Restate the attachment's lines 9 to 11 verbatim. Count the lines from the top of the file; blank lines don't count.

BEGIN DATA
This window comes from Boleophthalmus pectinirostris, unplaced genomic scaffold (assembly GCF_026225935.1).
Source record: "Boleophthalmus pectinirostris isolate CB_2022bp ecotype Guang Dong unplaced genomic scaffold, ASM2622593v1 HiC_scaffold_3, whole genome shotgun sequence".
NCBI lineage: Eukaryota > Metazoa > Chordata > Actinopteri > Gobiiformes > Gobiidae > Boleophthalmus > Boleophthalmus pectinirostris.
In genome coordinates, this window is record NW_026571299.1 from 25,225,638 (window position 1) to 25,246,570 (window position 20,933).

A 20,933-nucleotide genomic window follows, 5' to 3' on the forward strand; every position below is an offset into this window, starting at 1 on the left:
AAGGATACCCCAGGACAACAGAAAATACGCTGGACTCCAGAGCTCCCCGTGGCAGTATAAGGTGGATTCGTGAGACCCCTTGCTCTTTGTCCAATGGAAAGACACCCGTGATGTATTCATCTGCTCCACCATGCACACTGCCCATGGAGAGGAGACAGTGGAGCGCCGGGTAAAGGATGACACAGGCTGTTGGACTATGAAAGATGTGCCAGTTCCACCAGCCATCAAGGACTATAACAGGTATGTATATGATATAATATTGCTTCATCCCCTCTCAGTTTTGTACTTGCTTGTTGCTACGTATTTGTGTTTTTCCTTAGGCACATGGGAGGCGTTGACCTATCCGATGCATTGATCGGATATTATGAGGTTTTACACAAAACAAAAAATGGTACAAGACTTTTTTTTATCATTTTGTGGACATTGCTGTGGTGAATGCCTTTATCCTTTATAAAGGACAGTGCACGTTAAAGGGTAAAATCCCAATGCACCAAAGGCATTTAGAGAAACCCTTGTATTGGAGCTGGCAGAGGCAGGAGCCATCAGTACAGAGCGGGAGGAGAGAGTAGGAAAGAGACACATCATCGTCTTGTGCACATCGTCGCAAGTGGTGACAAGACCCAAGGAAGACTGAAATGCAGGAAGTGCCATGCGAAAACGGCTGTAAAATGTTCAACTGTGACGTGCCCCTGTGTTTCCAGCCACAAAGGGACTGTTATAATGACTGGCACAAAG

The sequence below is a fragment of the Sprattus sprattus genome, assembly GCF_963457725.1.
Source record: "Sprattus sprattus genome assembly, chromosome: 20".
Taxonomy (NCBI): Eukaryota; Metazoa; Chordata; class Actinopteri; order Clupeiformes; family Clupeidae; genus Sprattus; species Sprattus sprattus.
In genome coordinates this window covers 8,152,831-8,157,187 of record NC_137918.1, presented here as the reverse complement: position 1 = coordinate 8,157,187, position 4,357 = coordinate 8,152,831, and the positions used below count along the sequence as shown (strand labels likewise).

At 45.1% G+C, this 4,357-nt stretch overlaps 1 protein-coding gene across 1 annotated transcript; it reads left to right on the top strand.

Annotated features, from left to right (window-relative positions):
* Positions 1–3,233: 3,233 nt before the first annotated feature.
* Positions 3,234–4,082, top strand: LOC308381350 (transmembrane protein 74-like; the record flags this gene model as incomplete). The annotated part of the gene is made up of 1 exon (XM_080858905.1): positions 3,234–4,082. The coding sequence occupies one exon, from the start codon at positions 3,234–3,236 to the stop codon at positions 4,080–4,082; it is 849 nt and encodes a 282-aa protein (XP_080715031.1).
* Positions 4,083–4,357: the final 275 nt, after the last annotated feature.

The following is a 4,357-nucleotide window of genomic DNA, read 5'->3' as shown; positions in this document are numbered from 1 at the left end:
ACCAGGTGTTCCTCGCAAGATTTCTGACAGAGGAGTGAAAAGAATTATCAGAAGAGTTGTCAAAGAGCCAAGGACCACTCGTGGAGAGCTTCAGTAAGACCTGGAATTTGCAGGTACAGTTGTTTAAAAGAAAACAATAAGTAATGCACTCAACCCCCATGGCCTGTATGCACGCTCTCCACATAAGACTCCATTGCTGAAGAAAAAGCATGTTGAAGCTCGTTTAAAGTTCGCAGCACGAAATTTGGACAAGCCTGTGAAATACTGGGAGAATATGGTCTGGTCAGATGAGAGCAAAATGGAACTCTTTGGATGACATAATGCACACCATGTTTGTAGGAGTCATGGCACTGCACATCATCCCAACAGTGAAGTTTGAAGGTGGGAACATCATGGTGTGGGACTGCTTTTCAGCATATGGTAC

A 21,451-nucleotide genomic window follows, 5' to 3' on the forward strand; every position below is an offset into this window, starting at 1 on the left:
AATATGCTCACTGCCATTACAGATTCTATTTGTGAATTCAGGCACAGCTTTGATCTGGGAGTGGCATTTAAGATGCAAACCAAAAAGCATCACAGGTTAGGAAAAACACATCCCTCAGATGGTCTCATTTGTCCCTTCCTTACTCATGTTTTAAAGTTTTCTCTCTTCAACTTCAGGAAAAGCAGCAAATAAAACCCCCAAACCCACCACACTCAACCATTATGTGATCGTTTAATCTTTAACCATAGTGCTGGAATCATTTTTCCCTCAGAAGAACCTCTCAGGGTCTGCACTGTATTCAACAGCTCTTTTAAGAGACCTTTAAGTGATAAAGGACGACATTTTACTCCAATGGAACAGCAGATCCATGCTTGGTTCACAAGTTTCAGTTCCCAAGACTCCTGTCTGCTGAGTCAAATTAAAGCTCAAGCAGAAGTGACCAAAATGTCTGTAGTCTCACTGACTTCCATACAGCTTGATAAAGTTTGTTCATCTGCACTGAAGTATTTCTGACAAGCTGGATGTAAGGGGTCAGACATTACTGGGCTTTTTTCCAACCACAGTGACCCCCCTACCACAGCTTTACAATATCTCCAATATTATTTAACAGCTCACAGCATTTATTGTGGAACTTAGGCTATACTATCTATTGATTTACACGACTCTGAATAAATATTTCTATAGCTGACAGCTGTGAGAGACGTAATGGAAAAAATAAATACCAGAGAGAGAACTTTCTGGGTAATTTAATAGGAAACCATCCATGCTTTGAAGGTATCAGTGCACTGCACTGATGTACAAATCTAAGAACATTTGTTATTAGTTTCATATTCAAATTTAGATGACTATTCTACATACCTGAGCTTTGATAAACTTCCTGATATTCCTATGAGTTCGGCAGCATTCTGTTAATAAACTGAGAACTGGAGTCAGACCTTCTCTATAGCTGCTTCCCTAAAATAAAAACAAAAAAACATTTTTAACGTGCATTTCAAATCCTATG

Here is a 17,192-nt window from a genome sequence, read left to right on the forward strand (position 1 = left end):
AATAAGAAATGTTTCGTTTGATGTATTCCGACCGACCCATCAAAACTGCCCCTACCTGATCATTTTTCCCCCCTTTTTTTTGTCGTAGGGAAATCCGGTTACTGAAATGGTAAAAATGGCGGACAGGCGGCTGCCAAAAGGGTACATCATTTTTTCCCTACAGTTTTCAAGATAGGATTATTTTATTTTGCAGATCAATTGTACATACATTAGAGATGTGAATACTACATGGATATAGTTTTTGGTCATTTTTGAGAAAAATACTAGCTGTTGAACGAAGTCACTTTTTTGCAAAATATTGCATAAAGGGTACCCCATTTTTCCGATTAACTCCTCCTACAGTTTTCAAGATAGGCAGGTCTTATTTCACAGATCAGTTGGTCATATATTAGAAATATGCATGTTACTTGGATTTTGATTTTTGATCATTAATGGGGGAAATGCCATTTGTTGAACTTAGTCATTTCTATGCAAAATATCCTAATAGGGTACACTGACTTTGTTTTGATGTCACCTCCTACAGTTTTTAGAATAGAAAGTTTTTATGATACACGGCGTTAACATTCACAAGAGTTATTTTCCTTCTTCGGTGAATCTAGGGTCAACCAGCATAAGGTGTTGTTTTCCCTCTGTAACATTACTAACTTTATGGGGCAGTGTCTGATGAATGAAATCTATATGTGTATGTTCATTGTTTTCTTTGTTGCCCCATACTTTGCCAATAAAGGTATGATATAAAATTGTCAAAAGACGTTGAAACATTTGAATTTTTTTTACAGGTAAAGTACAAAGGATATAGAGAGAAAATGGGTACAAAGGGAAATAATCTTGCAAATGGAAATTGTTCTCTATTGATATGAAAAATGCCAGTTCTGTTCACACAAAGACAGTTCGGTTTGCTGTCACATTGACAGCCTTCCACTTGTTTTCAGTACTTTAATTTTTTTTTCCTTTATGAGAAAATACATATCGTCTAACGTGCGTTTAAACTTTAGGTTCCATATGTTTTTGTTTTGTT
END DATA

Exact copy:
Taxonomy (NCBI): Eukaryota; Metazoa; Chordata; class Actinopteri; order Clupeiformes; family Clupeidae; genus Sprattus; species Sprattus sprattus.
In genome coordinates this window covers 8,152,831-8,157,187 of record NC_137918.1, presented here as the reverse complement: position 1 = coordinate 8,157,187, position 4,357 = coordinate 8,152,831, and the positions used below count along the sequence as shown (strand labels likewise).

At 45.1% G+C, this 4,357-nt stretch overlaps 1 protein-coding gene across 1 annotated transcript; it reads left to right on the top strand.